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All the Perl that's Practical to Extract and Report

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  • by jrockway (7171) on 2008.12.03 4:37 (#66103) Journal
    I also use Haskell and Common Lisp, and they both have non-beautiful websites. I care about what a langauge will help me do, not whether or not some websites that talk about those languages are pretty. This, I believe, is because I am over the age of 4.
    • This is not only the design we talk about. If the website is slow and sometimes behaves unpredictably, that's bad.

    • Those who ignore marketing are doomed to repeat it.

      No offence, but marketing is not evil and ignoring it doesn't help. And citing Haskell and Common Lisp as examples of languages which don't need pretty Web sites is, well, you know :)

      • Marketing is evil and like Bill Hicks said to PR-guys: kill yourself. you satans little helper and there is no rational behind what you are doing.

        but on the othe hand, its no marketing, to have a nice looking and usefull site with fresh content. while I understand jrockaway attitude, there lies no problem because such a site would not scare him away from perl, but he would appreciate it, when wie achieve something good. But perl noobs could be scared away, which raises the question what is it we have a si
        • Would you please join rfc@sayperl.org mailing list by sending the addresses to join to mail@sayperl.org? It's better to disscuss something together :-)

        • I reiterate Ovid's statement, marketing is not evil. There is good marketing and bad marketing, but dismissing it as evil is to miss the point entirely.

          use.perl was an active and very current site when I joined, it's only real problem is that it doesn't have a dedicated active development team, in the way that PerlMonks has. The code is based on SlashCode and as far as I'm aware that's still the case. The data might not be available, but the code is there. Unfortunately no-one has felt moved to work on impr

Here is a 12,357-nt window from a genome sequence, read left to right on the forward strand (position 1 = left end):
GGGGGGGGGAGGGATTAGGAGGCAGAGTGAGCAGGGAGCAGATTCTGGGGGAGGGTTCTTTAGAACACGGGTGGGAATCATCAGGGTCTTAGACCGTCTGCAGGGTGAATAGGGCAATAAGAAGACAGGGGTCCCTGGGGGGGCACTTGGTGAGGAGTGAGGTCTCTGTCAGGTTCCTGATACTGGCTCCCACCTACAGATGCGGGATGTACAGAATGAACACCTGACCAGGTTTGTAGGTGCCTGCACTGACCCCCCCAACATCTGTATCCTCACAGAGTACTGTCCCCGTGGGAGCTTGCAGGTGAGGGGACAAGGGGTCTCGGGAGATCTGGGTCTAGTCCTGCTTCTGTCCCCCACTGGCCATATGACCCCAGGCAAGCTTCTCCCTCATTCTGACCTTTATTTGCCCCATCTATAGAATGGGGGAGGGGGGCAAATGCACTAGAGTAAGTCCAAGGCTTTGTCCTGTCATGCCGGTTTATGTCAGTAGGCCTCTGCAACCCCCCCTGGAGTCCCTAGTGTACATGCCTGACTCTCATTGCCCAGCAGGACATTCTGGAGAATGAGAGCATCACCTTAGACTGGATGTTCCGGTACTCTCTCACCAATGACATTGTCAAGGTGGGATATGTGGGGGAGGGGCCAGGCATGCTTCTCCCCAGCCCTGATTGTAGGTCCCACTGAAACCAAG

• We don't have a site like use.perl.org. Pudge has a site like use.perl.org. It's his testbed for Slashcode. That's it's main purpose. It's not yours. It's not ours. It doesn't "represent" anybody.

          If you (or a "we" that you are part of) want to have a site, then start a site.

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          J. David works really hard, has a passion for writing good software, and knows many of the world's best Perl programmers
          • If that's true, and I'm not convinced it is any more, use.perl.org is the defacto perl news site. There are others, such as Perl Buzz but this place is "blessed" by www.perl.org. The question is - would pudge be open to collaborations to improve this site? - if not, any discussion about improving it is wasted.
            • What does "blessed by www.perl.org" mean?
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              • It's the only news site listed on the home page of www.perl.org, i.e. the people who run that site deem it the worthy of putting up there as a valuable resource (which it is, don't get me wrong).

                I see that stories from perl buzz are listed under the news feed but the site is not separately listed.